US: NSA leaks should be no excuse for local storage mandates, which harm “organic” internet

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The U.S. State Department has warned against countries such as Russia forcing web service providers to store citizens’ data locally, even though such moves are at least in part inspired by Edward Snowden’s revelations of the NSA spying on foreigners’ personal data.

“[People should not] use the Snowden revelations as an excuse for taking what are essentially protectionist measures that will harm the ability of the internet to work in an organic way,” a State Department official said Thursday, ahead of the annual Internet Governance Forum meeting in Istanbul next week.

Russian president Vladimir Putin signed a law in July that mandates local storage, paving the way for the blockage of web services that do not comply. Firms such as Facebook and Twitter do not store Russians’ data in Russia, and the law may well be a precursor to the censorship of such services — especially in the context of Putin’s wider crackdown on free speech.

Although censorship may be the ultimate goal, the law was also very much a reaction to the Snowden revelations, particularly the early ones regarding the PRISM program – said to involve the U.S. intelligence services forcing the likes of Google and Facebook to cough up user information. Foreigners are particularly vulnerable to such programs, as U.S. laws afford them fewer privacy protections than those granted to American citizens.

The move also followed calls by Russian intelligence services to boost data center security there, through physical measures as well as the use of “certified encryption algorithms” developed in Russia — a suspicious desire on the part of the spooks if I ever saw one.

Brazil also contemplated a local storage mandate when it was formulating its bill of online rights, but dropped that contentious element in order to pass the wider legislation. There was also talk soon after the Snowden leaks of countries like Brazil and Germany keeping internet traffic within their borders — a very tall order — but thankfully things have gone quiet on that front.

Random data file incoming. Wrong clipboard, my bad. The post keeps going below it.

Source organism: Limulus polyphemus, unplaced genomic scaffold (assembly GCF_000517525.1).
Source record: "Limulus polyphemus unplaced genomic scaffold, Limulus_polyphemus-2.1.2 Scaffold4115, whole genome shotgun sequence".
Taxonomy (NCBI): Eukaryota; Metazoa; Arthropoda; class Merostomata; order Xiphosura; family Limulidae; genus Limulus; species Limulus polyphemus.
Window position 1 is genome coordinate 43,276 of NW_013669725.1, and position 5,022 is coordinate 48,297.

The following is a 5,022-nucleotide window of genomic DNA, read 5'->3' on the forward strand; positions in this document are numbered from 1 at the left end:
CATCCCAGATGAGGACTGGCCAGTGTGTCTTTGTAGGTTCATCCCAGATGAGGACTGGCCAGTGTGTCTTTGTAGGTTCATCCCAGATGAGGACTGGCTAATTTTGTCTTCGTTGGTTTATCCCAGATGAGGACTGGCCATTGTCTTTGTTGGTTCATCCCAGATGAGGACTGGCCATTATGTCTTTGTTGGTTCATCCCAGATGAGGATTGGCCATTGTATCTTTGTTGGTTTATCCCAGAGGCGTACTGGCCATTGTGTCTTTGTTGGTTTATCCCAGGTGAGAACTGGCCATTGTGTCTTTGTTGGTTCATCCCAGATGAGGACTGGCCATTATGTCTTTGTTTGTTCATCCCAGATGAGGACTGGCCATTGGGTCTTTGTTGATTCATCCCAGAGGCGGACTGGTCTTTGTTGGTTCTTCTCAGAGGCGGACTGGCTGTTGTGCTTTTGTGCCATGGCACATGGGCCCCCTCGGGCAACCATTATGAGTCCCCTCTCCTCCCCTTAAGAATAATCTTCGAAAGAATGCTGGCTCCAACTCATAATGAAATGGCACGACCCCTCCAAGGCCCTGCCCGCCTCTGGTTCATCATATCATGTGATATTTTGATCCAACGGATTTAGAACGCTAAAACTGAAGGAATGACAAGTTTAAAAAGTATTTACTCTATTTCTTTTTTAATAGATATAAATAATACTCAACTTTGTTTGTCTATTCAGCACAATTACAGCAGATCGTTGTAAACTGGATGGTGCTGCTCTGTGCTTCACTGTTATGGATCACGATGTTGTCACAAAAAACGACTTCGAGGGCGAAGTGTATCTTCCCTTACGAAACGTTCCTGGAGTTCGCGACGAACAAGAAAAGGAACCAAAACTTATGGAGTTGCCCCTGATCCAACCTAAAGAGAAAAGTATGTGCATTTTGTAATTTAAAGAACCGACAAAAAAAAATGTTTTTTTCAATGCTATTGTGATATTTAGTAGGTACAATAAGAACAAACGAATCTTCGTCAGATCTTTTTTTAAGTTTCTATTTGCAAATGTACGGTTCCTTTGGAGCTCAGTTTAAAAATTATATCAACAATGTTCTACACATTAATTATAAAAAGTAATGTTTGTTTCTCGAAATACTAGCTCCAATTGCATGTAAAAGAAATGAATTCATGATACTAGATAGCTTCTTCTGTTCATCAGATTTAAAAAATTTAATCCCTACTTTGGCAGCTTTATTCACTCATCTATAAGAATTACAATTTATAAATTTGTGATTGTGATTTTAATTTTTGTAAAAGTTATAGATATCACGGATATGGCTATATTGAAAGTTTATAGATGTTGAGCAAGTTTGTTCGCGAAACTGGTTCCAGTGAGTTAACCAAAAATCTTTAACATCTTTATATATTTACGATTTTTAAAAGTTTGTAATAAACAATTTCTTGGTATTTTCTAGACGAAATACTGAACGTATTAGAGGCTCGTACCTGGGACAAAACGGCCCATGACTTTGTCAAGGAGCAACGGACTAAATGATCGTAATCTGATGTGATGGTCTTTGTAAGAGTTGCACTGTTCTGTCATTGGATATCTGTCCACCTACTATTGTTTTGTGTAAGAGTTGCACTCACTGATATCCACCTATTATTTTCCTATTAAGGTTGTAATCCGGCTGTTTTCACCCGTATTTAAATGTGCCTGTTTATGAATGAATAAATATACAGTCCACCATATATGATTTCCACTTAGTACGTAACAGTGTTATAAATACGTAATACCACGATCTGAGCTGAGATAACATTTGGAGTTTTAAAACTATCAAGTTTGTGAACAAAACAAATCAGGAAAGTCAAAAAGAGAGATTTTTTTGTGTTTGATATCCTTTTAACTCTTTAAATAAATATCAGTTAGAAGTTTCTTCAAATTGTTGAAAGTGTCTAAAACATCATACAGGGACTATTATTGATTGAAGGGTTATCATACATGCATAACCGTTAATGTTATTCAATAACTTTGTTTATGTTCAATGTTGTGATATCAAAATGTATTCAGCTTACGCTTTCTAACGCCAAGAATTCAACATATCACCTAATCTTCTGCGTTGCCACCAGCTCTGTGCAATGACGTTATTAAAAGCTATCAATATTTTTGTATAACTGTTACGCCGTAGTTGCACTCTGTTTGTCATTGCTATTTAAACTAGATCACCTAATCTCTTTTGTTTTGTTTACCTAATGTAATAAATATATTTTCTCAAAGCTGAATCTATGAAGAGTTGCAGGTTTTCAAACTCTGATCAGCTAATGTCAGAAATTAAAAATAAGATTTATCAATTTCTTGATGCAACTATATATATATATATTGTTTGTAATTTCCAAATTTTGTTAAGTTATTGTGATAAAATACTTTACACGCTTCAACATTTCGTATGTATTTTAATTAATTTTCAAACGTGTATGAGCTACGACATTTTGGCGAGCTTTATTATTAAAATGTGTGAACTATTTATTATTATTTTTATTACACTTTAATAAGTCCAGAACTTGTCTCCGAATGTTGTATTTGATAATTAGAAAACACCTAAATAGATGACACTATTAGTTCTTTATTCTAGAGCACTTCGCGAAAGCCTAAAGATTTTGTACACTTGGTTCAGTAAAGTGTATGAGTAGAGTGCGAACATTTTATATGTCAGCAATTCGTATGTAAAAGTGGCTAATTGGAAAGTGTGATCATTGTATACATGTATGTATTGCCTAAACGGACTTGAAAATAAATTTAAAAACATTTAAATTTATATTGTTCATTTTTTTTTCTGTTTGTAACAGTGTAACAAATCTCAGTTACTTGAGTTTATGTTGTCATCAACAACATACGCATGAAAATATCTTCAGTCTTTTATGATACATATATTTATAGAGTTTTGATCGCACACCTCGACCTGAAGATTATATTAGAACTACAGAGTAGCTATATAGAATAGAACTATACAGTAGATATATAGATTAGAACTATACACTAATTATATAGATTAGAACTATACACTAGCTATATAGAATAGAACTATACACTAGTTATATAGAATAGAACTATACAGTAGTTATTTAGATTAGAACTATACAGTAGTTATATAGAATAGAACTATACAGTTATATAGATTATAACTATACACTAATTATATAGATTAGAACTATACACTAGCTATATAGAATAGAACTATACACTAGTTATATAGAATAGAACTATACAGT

The State Department official also talked up the U.S.’s desire to promote cybersecurity around the world but, when asked whether the country would pledge to no longer launch cyberattacks of its own, said: “Just so there’s no misunderstanding here, I was talking about folks who were hacking to do malicious damage to businesses.”

3 Comments

Kevin OConnor

Much as I honestly believe Vladimir Putin is creating another russian dictatorship , USA is not the answer to the problem. They’re bleating is little more than endlessly repeating “Awww….don’t remove all our bugs , we worked hard to spy on you like this !!!!”

I have no sympathy for them.

NoPowerHere

“Just so there’s no misunderstanding here, I was talking about folks who were hacking to do malicious damage to businesses.”

Businesses like Petrobras? Oh, you meant American businesses. WTH is “organic” internet anyway? Is that like organic chips?

Patrick Durusau

The United State government (aka NSA) should have realized the potential harm to the Cloud before it began abusing it. Current projects put the Cloud into the top 50 countries by GDP by 2017. Why risk such an economic opportunity on vacuum-based intelligence? (in both senses)

Private industry and governments interested in economic opportunities for their people should build a wall around the Cloud that keeps it free from government intrusion/surveillance. Whether by legal process or otherwise.

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